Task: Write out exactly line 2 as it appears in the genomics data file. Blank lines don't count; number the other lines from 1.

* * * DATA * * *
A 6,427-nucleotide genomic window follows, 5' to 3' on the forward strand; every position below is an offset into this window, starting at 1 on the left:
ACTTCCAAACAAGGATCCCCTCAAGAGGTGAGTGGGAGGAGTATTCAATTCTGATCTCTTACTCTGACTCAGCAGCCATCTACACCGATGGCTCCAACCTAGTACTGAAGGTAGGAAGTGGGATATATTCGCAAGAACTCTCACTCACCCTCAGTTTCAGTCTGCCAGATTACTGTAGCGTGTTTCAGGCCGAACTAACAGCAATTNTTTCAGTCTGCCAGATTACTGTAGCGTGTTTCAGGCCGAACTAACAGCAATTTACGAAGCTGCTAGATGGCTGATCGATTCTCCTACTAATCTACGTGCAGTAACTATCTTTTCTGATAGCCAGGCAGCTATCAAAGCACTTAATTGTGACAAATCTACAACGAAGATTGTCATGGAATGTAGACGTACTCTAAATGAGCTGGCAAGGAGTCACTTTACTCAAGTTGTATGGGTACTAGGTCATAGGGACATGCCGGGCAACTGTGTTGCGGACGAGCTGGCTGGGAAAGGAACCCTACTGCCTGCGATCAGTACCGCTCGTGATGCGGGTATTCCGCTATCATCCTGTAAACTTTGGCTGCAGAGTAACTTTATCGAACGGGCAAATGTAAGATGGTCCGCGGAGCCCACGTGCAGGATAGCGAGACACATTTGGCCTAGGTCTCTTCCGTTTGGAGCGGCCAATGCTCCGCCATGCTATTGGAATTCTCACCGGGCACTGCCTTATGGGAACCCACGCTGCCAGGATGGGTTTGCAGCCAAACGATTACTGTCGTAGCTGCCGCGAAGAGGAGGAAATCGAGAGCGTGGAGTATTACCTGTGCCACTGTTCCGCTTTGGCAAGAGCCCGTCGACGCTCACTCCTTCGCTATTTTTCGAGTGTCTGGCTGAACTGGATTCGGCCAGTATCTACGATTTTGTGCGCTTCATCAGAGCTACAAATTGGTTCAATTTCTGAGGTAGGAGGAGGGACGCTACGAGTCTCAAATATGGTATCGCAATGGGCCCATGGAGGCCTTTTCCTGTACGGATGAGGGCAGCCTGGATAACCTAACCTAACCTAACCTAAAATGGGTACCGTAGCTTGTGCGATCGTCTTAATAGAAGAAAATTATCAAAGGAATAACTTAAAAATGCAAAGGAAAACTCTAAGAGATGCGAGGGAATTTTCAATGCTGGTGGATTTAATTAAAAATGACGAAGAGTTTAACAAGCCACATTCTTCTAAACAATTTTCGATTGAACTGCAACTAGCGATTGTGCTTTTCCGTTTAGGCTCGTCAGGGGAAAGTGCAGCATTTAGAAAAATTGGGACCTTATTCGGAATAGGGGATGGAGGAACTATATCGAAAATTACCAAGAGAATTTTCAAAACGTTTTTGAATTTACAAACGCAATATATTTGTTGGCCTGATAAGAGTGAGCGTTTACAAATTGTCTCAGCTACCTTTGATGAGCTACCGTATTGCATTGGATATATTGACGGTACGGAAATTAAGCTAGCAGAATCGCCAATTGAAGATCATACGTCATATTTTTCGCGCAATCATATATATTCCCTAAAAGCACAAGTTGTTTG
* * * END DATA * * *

ACTTCCAAACAAGGATCCCCTCAAGAGGTGAGTGGGAGGAGTATTCAATTCTGATCTCTTACTCTGACTCAGCAGCCATCTACACCGATGGCTCCAACCTAGTACTGAAGGTAGGAAGTGGGATATATTCGCAAGAACTCTCACTCACCCTCAGTTTCAGTCTGCCAGATTACTGTAGCGTGTTTCAGGCCGAACTAACAGCAATTNTTTCAGTCTGCCAGATTACTGTAGCGTGTTTCAGGCCGAACTAACAGCAATTTACGAAGCTGCTAGATGGCTGATCGATTCTCCTACTAATCTACGTGCAGTAACTATCTTTTCTGATAGCCAGGCAGCTATCAAAGCACTTAATTGTGACAAATCTACAACGAAGATTGTCATGGAATGTAGACGTACTCTAAATGAGCTGGCAAGGAGTCACTTTACTCAAGTTGTATGGGTACTAGGTCATAGGGACATGCCGGGCAACTGTGTTGCGGACGAGCTGGCTGGGAAAGGAACCCTACTGCCTGCGATCAGTACCGCTCGTGATGCGGGTATTCCGCTATCATCCTGTAAACTTTGGCTGCAGAGTAACTTTATCGAACGGGCAAATGTAAGATGGTCCGCGGAGCCCACGTGCAGGATAGCGAGACACATTTGGCCTAGGTCTCTTCCGTTTGGAGCGGCCAATGCTCCGCCATGCTATTGGAATTCTCACCGGGCACTGCCTTATGGGAACCCACGCTGCCAGGATGGGTTTGCAGCCAAACGATTACTGTCGTAGCTGCCGCGAAGAGGAGGAAATCGAGAGCGTGGAGTATTACCTGTGCCACTGTTCCGCTTTGGCAAGAGCCCGTCGACGCTCACTCCTTCGCTATTTTTCGAGTGTCTGGCTGAACTGGATTCGGCCAGTATCTACGATTTTGTGCGCTTCATCAGAGCTACAAATTGGTTCAATTTCTGAGGTAGGAGGAGGGACGCTACGAGTCTCAAATATGGTATCGCAATGGGCCCATGGAGGCCTTTTCCTGTACGGATGAGGGCAGCCTGGATAACCTAACCTAACCTAACCTAAAATGGGTACCGTAGCTTGTGCGATCGTCTTAATAGAAGAAAATTATCAAAGGAATAACTTAAAAATGCAAAGGAAAACTCTAAGAGATGCGAGGGAATTTTCAATGCTGGTGGATTTAATTAAAAATGACGAAGAGTTTAACAAGCCACATTCTTCTAAACAATTTTCGATTGAACTGCAACTAGCGATTGTGCTTTTCCGTTTAGGCTCGTCAGGGGAAAGTGCAGCATTTAGAAAAATTGGGACCTTATTCGGAATAGGGGATGGAGGAACTATATCGAAAATTACCAAGAGAATTTTCAAAACGTTTTTGAATTTACAAACGCAATATATTTGTTGGCCTGATAAGAGTGAGCGTTTACAAATTGTCTCAGCTACCTTTGATGAGCTACCGTATTGCATTGGATATATTGACGGTACGGAAATTAAGCTAGCAGAATCGCCAATTGAAGATCATACGTCATATTTTTCGCGCAATCATATATATTCCCTAAAAGCACAAGTTGTTTG